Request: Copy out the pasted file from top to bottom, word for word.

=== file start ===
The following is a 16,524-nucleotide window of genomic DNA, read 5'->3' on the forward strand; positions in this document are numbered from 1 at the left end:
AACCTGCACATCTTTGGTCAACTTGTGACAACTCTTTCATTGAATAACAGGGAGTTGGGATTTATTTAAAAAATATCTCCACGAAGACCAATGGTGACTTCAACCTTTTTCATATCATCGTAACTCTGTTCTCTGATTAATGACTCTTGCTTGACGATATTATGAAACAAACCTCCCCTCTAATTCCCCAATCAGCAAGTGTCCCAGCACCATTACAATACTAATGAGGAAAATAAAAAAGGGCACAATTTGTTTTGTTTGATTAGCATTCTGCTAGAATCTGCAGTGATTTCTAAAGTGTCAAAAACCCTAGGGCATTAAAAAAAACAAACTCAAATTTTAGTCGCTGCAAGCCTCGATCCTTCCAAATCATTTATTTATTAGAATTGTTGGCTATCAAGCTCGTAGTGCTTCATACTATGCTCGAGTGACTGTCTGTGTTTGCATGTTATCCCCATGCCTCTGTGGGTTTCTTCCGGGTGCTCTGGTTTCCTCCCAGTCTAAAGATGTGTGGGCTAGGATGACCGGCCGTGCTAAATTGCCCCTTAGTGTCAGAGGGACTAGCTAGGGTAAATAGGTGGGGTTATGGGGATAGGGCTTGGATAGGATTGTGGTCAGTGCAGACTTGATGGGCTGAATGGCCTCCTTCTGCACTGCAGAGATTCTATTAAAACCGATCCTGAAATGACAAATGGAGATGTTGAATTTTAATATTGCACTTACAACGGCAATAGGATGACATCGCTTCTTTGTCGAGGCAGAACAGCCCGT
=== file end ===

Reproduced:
The following is a 16,524-nucleotide window of genomic DNA, read 5'->3' on the forward strand; positions in this document are numbered from 1 at the left end:
AACCTGCACATCTTTGGTCAACTTGTGACAACTCTTTCATTGAATAACAGGGAGTTGGGATTTATTTAAAAAATATCTCCACGAAGACCAATGGTGACTTCAACCTTTTTCATATCATCGTAACTCTGTTCTCTGATTAATGACTCTTGCTTGACGATATTATGAAACAAACCTCCCCTCTAATTCCCCAATCAGCAAGTGTCCCAGCACCATTACAATACTAATGAGGAAAATAAAAAAGGGCACAATTTGTTTTGTTTGATTAGCATTCTGCTAGAATCTGCAGTGATTTCTAAAGTGTCAAAAACCCTAGGGCATTAAAAAAAACAAACTCAAATTTTAGTCGCTGCAAGCCTCGATCCTTCCAAATCATTTATTTATTAGAATTGTTGGCTATCAAGCTCGTAGTGCTTCATACTATGCTCGAGTGACTGTCTGTGTTTGCATGTTATCCCCATGCCTCTGTGGGTTTCTTCCGGGTGCTCTGGTTTCCTCCCAGTCTAAAGATGTGTGGGCTAGGATGACCGGCCGTGCTAAATTGCCCCTTAGTGTCAGAGGGACTAGCTAGGGTAAATAGGTGGGGTTATGGGGATAGGGCTTGGATAGGATTGTGGTCAGTGCAGACTTGATGGGCTGAATGGCCTCCTTCTGCACTGCAGAGATTCTATTAAAACCGATCCTGAAATGACAAATGGAGATGTTGAATTTTAATATTGCACTTACAACGGCAATAGGATGACATCGCTTCTTTGTCGAGGCAGAACAGCCCGT